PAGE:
So after a while, in his conceit and folly, he determined to quit his own part of the forest and to venture forth towards the open country in search of a Man as his prey. His two brothers and his mother tried to reason with him and to persuade him to remember the words of his dying father, but with no avail ; and finally, one fine morning, in spite of their prayers and entreaties, he set off alone on his search. He had not proceeded very far when he met an old, worn-out pack-Bullock, thin and emaciated, and with the marks of many ancient scars on his back. The young Tiger had never seen a Bullock before, and he regarded the creature with some curiosity. Walking up to it he said :
” What sort of animal are you, pray ? Are you a Man by any chance ? ”
“No, indeed,” replied the creature; “I am only a poor Bullock.”
” Ah ! ” said the Tiger. ” Well, perhaps you can tell me what sort of an animal Man is, for I am just going out to find and kill one.”
” Beware of Man, young Tiger,” replied the Bullock; ” he is a dangerous and a faithless creature. Just look at me for example. From the time when I was very young I was Man’s servant. I carried loads for him on my back, as you may see by these scars, and for many years I slaved for him faithfully and well. While I was young and strong he cared for me and valued me highly ; but as soon as I became old and weak, and was no longer able to do his work, he turned me out into this wild jungle to seek my food as best I might, and gave no thought for me in my old age. I warn you solemnly to leave him alone and not to try and kill him. He is very cunning and dangerous.”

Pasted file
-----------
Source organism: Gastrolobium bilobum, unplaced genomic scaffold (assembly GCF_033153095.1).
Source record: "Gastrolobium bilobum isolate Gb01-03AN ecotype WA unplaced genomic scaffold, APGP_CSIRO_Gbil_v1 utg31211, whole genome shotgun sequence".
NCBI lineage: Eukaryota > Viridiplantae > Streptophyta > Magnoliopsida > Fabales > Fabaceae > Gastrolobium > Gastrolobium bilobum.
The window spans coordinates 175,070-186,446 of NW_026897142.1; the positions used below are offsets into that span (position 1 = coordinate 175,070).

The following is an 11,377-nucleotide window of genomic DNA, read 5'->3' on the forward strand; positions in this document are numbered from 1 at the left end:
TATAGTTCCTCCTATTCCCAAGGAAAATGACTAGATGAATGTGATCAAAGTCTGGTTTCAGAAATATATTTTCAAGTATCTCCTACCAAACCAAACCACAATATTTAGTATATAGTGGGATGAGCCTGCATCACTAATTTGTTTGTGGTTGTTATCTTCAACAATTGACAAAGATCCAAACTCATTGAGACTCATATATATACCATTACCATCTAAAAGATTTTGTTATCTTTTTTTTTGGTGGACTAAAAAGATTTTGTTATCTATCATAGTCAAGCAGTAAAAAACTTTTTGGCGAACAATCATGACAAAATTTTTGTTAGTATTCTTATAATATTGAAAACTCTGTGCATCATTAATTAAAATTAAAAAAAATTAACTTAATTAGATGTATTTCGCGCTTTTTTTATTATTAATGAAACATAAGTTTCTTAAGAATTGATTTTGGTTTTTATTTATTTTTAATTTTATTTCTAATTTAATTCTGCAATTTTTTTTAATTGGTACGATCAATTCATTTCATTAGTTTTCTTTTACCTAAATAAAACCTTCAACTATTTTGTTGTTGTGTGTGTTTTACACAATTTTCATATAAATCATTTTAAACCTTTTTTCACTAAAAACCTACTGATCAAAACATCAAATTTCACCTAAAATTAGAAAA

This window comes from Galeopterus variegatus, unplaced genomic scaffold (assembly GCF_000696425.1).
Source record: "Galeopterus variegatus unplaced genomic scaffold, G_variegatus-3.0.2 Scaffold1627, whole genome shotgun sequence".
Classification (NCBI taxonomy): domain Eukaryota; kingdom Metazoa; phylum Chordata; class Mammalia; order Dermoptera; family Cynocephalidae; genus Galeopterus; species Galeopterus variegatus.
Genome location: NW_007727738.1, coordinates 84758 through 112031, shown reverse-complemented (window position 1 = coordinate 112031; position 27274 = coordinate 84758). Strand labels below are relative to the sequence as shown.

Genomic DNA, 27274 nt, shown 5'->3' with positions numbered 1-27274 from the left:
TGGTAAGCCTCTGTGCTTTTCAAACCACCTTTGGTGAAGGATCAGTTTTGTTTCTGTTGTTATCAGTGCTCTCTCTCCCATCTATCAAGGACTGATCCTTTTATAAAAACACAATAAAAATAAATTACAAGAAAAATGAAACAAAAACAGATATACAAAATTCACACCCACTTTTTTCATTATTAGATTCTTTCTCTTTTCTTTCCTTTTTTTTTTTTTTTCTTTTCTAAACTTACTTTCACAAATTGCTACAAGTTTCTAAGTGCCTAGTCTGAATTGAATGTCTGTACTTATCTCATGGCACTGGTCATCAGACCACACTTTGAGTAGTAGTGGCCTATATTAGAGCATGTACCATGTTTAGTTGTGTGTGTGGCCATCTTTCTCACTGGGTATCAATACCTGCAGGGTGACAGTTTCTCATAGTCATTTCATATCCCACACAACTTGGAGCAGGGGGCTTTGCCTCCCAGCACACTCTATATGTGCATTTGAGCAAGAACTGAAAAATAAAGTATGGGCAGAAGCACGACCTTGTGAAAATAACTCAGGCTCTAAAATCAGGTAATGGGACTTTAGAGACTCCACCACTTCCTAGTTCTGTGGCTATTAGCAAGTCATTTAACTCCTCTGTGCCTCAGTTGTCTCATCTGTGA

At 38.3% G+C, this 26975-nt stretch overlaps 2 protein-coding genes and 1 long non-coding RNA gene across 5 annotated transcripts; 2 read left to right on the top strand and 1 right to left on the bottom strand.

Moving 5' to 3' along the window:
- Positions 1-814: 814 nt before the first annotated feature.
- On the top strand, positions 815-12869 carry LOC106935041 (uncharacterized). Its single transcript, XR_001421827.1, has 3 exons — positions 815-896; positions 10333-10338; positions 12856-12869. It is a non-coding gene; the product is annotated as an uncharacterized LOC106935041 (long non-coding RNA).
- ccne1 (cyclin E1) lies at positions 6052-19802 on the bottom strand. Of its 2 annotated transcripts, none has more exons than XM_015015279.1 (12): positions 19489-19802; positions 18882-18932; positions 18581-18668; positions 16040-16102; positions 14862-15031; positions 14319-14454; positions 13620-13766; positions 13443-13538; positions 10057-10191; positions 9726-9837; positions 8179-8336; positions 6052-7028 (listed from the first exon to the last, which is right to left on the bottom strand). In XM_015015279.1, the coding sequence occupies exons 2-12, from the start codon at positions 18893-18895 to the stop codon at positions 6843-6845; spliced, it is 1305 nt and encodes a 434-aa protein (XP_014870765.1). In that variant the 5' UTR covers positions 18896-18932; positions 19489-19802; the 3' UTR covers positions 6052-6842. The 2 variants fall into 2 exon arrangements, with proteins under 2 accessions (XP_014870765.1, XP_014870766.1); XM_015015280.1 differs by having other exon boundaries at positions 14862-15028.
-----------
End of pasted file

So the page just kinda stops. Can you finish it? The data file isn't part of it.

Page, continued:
But the young Tiger only laughed at the warning and went on his way. Soon afterwards he came across an ancient Elephant wandering by itself on the outskirts of the forest, and feeding with its trunk on the grasses and foliage which it loves. The old animal had a wrinkled skin and a small and bleary eye, and behind its huge ears were many cuts and ancient scars, showing where the goad had been so frequently applied.